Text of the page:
The first three Dirty Harry movies came out between 1971 and 1976. Then, there was a hiatus of seven years, until 1983's Sudden Impact. With the franchise dead going into the '80s, Warner Books decided to begin a series of media tie-in novels (although I doubt they were called that at the time) featuring the eponymous maverick cop and his Smith & Wesson .44 Magnum. The series ran from 1981 to March of 1983, nine months before Sudden Impact was released. The series was written by two authors; Ric Meyers (who wrote the Ninja Master books) and Leslie Alan Horvitz, a writer I'm unfamiliar with. Meyers apparently wrote #'s 1, 3, 5, 8, 9, and 11.
The first book in the series, Duel for Cannons, opens with the line, "Boopsie's head exploded". The unfortunate Boopsie is a guy in a cartoon-figure suit at a knockoff Disney World-esque theme park in California. Boopsie is killed by a gunman who then gets chased by an off-duty San Antonio sheriff visiting the amusement park with his family. The sheriff gets drawn into a running gun battle with the shooter, and is eventually killed. Of course, the deceased is an old friend of Harry Callahan's, and Callahan doesn't take kindly to his friends being killed, even less so when the killer makes it look like the death was actually the sheriff pulling off a mass murder/suicide.
Although everyone else almost immediately dismisses the inconsistencies in the case, Harry pursues the evidence, and eventually uncovers a shadowy killer who seems to be trying to draw Harry to San Antonio. Eventually Harry goes there, and discovers that H. A. Striker, a wealthy business magnate, essentially runs the city, owns the cops, and gets to do whatever he wants. Striker had been opposed by the Sheriff, and one of his underlings, a tactically brilliant investigator named Nash. Harry teams up with Nash to try and bring down Striker, who is actually furious that the assassin - a .44 Magnum-loving killer named Sweetboy Williams - lured Harry to San Antonio. Striker tries to get Harry arrested or driven off several times, only to get foiled on every occasion.
The story culminates with a ton of gunplay, as Striker tries to use a captured Nash as bait to lure Harry into a place where his bought cops - or Williams - can kill Harry. There's a ridiculous amount of gunfire and stuff getting smashed / shot / blown up, and although the killing isn't too gratuitous, at least one bad guy gets his head "blown clean off". I don't want to give away the details - there are a few twists and turns - but the ending is pretty satisfying, although the middle third of the book does sag a bit, and I found the whole plot a little hard to believe. With the police corruption looking SO blatant and rampant in San Antonio, and with the amount of evidence Nash gathers on Striker's doings, I don't see how he couldn't have just passed the information on to the FBI or some other, larger agency.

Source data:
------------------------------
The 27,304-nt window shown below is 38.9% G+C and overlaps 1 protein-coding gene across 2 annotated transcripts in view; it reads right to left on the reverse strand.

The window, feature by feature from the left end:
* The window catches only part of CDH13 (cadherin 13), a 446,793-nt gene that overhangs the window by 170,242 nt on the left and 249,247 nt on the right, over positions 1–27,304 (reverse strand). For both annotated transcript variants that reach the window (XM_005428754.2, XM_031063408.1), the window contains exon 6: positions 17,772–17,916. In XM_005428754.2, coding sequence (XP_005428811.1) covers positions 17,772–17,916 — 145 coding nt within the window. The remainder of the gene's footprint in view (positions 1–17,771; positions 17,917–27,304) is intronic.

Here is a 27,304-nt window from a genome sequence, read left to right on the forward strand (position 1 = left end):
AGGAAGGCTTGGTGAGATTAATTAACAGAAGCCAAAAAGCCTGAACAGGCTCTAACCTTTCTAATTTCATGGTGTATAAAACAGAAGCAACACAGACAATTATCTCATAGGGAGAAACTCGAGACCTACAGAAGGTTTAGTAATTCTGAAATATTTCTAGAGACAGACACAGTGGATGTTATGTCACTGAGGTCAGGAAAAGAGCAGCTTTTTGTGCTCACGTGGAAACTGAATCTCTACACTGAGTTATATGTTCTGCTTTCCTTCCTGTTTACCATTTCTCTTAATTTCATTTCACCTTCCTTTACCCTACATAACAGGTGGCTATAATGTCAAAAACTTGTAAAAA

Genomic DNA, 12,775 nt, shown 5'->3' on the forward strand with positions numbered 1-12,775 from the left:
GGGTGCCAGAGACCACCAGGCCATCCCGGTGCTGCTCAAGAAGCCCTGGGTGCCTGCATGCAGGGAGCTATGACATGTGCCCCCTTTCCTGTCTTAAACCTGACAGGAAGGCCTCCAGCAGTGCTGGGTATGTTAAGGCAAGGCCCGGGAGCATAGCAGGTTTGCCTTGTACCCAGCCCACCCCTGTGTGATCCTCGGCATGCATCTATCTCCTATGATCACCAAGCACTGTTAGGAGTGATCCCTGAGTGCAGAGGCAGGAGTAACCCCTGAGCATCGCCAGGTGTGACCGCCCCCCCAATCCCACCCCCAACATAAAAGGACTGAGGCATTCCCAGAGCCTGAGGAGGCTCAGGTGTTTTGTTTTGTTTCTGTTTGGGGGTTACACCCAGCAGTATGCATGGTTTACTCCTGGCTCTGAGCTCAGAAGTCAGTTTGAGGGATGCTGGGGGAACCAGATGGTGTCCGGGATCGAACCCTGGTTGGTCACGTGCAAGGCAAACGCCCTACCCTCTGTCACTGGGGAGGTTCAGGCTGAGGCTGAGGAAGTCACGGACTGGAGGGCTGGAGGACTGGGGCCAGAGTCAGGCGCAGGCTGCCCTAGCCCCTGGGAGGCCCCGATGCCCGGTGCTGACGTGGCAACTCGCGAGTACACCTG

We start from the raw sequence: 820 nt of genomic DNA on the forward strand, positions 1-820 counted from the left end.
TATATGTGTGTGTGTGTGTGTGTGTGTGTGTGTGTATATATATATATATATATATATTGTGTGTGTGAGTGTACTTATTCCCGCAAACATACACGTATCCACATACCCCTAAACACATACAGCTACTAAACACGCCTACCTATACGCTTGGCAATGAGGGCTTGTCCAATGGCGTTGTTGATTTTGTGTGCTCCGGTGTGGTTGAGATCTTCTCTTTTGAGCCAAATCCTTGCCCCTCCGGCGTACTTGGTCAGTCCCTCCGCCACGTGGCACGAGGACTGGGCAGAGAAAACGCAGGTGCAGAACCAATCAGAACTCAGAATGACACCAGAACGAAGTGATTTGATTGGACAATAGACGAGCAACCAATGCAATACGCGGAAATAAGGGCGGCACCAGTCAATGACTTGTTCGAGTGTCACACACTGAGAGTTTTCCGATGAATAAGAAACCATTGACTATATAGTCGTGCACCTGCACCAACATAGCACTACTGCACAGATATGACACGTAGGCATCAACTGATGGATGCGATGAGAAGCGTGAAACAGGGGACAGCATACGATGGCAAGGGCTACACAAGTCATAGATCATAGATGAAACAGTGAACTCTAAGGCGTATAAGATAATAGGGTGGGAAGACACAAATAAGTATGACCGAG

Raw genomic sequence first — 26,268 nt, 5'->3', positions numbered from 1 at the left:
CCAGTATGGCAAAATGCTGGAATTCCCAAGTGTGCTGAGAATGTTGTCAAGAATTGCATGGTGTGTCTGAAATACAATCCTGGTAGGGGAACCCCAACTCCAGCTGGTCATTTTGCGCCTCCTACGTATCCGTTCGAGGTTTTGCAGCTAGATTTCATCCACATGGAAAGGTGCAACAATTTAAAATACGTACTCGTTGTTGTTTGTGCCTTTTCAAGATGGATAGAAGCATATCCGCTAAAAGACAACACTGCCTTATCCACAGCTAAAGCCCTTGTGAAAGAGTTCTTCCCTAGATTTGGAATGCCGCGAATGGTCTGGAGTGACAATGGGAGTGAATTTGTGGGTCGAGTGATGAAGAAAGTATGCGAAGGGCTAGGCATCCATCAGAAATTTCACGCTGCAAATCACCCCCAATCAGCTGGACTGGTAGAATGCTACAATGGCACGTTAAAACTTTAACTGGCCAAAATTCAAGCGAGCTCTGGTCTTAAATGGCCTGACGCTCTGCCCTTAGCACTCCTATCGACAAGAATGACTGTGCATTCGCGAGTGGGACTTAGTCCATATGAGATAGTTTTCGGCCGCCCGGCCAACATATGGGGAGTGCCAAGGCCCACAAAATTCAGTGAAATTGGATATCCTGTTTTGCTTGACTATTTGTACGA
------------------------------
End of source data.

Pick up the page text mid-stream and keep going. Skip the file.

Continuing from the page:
But overall, I found Duel for Cannons to be great fun. I've recently re-watched the first three Dirty Harry movies, and this book definitely references his filmic adventures extensively. One minor deviation is that DiGiorgio, an inspector who appears in all three earlier movies, is alive in this book, while (SPOILER) he's killed midway through The Enforcer. I suppose he was too good a secondary character to leave dead and buried, since his chubby, laid-back persona is a great counterpoint to Harry's belligerent, wound-up personality. There's also enough time spent in San Francisco dealing with punks and criminals there, that I'm looking forward to later stories taking place in the city itself. Meyers is able to capture and reproduce a lot of Harry's personality, and I can easily hear Eastwood speaking the dialogue in the book with Harry's typical laconic delivery.
It looks like Amazon has most, if not all of these books available for a somewhat reasonable price used, assuming you're not looking for mint condition specimens. I've already ordered the second book in the series, and I'll review it as soon as I can.